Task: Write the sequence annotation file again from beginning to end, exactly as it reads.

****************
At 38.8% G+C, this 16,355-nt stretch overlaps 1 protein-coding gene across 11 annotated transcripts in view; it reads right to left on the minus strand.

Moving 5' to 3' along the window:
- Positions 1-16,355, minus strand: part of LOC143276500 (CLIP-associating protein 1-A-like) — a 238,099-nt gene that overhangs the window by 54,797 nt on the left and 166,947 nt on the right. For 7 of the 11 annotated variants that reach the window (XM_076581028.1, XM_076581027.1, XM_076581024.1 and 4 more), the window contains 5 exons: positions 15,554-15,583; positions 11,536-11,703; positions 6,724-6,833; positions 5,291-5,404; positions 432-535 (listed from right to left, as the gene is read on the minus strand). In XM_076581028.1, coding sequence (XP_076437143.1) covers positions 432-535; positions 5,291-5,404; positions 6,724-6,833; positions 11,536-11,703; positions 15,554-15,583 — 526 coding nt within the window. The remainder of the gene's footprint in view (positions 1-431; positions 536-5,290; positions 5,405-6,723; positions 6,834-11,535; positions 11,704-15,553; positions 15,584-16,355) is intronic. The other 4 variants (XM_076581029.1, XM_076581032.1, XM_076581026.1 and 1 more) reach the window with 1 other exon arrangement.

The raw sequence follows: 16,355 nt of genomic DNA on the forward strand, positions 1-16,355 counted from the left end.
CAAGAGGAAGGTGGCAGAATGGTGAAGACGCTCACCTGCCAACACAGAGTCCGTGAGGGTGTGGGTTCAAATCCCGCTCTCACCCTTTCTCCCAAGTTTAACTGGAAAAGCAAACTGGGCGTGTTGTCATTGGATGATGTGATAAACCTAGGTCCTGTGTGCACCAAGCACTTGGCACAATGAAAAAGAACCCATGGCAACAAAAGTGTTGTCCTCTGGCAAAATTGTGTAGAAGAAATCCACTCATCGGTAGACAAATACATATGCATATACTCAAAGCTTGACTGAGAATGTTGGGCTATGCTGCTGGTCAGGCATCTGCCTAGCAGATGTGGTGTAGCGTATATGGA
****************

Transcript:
At 38.8% G+C, this 16,355-nt stretch overlaps 1 protein-coding gene across 11 annotated transcripts in view; it reads right to left on the minus strand.

Moving 5' to 3' along the window:
- Positions 1-16,355, minus strand: part of LOC143276500 (CLIP-associating protein 1-A-like) — a 238,099-nt gene that overhangs the window by 54,797 nt on the left and 166,947 nt on the right. For 7 of the 11 annotated variants that reach the window (XM_076581028.1, XM_076581027.1, XM_076581024.1 and 4 more), the window contains 5 exons: positions 15,554-15,583; positions 11,536-11,703; positions 6,724-6,833; positions 5,291-5,404; positions 432-535 (listed from right to left, as the gene is read on the minus strand). In XM_076581028.1, coding sequence (XP_076437143.1) covers positions 432-535; positions 5,291-5,404; positions 6,724-6,833; positions 11,536-11,703; positions 15,554-15,583 — 526 coding nt within the window. The remainder of the gene's footprint in view (positions 1-431; positions 536-5,290; positions 5,405-6,723; positions 6,834-11,535; positions 11,704-15,553; positions 15,584-16,355) is intronic. The other 4 variants (XM_076581029.1, XM_076581032.1, XM_076581026.1 and 1 more) reach the window with 1 other exon arrangement.

The raw sequence follows: 16,355 nt of genomic DNA on the forward strand, positions 1-16,355 counted from the left end.
CAAGAGGAAGGTGGCAGAATGGTGAAGACGCTCACCTGCCAACACAGAGTCCGTGAGGGTGTGGGTTCAAATCCCGCTCTCACCCTTTCTCCCAAGTTTAACTGGAAAAGCAAACTGGGCGTGTTGTCATTGGATGATGTGATAAACCTAGGTCCTGTGTGCACCAAGCACTTGGCACAATGAAAAAGAACCCATGGCAACAAAAGTGTTGTCCTCTGGCAAAATTGTGTAGAAGAAATCCACTCATCGGTAGACAAATACATATGCATATACTCAAAGCTTGACTGAGAATGTTGGGCTATGCTGCTGGTCAGGCATCTGCCTAGCAGATGTGGTGTAGCGTATATGGA